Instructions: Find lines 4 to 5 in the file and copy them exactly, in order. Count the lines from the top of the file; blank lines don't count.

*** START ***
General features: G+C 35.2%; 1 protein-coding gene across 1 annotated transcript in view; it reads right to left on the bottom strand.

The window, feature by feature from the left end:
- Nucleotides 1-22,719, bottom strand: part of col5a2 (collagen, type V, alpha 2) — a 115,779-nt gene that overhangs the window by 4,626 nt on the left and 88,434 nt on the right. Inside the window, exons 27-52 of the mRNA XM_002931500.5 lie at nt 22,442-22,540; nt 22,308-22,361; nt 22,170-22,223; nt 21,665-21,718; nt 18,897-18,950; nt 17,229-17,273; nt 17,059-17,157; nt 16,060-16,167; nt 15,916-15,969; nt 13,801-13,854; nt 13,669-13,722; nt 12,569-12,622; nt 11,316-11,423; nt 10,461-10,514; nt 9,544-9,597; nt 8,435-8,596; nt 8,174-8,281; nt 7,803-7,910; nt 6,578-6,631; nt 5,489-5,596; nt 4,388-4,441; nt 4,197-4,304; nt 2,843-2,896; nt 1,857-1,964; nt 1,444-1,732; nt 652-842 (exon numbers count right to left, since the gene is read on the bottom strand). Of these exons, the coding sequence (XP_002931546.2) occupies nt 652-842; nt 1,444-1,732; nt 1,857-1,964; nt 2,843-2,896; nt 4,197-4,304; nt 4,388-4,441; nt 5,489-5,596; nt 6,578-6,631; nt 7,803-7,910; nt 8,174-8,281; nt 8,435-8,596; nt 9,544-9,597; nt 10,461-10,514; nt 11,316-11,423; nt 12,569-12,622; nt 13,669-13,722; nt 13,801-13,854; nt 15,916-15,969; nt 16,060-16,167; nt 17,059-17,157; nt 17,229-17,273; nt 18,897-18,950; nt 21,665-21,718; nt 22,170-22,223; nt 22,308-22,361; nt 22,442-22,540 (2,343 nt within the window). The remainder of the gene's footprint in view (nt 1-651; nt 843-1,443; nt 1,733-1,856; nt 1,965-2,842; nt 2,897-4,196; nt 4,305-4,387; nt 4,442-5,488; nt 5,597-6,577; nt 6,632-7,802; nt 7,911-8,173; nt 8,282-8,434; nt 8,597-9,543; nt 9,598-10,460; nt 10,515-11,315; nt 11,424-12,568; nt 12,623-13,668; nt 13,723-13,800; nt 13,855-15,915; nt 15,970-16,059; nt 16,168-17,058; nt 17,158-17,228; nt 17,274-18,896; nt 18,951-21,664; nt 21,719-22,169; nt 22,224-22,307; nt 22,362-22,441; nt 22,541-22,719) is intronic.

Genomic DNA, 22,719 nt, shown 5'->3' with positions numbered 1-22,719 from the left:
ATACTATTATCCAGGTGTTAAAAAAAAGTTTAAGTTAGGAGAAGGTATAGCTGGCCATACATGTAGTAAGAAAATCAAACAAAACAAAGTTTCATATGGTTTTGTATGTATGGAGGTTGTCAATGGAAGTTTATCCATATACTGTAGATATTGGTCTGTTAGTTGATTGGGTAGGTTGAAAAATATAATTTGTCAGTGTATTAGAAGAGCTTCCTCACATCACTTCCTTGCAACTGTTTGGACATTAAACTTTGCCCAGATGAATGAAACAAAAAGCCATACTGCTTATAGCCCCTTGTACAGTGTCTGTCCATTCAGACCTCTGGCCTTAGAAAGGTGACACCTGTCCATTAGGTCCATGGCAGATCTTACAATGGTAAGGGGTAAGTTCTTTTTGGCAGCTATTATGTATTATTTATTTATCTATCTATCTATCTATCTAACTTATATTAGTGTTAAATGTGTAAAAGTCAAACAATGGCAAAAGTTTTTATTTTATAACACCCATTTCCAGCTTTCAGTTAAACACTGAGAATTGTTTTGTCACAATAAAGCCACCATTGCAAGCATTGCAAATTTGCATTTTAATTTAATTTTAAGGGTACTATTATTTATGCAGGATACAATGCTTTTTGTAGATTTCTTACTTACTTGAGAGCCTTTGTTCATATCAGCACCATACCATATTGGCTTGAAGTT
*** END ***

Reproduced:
Genomic DNA, 22,719 nt, shown 5'->3' with positions numbered 1-22,719 from the left:
ATACTATTATCCAGGTGTTAAAAAAAAGTTTAAGTTAGGAGAAGGTATAGCTGGCCATACATGTAGTAAGAAAATCAAACAAAACAAAGTTTCATATGGTTTTGTATGTATGGAGGTTGTCAATGGAAGTTTATCCATATACTGTAGATATTGGTCTGTTAGTTGATTGGGTAGGTTGAAAAATATAATTTGTCAGTGTATTAGAAGAGCTTCCTCACATCACTTCCTTGCAACTGTTTGGACATTAAACTTTGCCCAGATGAATGAAACAAAAAGCCATACTGCTTATAGCCCCTTGTACAGTGTCTGTCCATTCAGACCTCTGGCCTTAGAAAGGTGACACCTGTCCATTAGGTCCATGGCAGATCTTACAATGGTAAGGGGTAAGTTCTTTTTGGCAGCTATTATGTATTATTTATTTATCTATCTATCTATCTATCTAACTTATATTAGTGTTAAATGTGTAAAAGTCAAACAATGGCAAAAGTTTTTATTTTATAACACCCATTTCCAGCTTTCAGTTAAACACTGAGAATTGTTTTGTCACAATAAAGCCACCATTGCAAGCATTGCAAATTTGCATTTTAATTTAATTTTAAGGGTACTATTATTTATGCAGGATACAATGCTTTTTGTAGATTTCTTACTTACTTGAGAGCCTTTGTTCATATCAGCACCATACCATATTGGCTTGAAGTT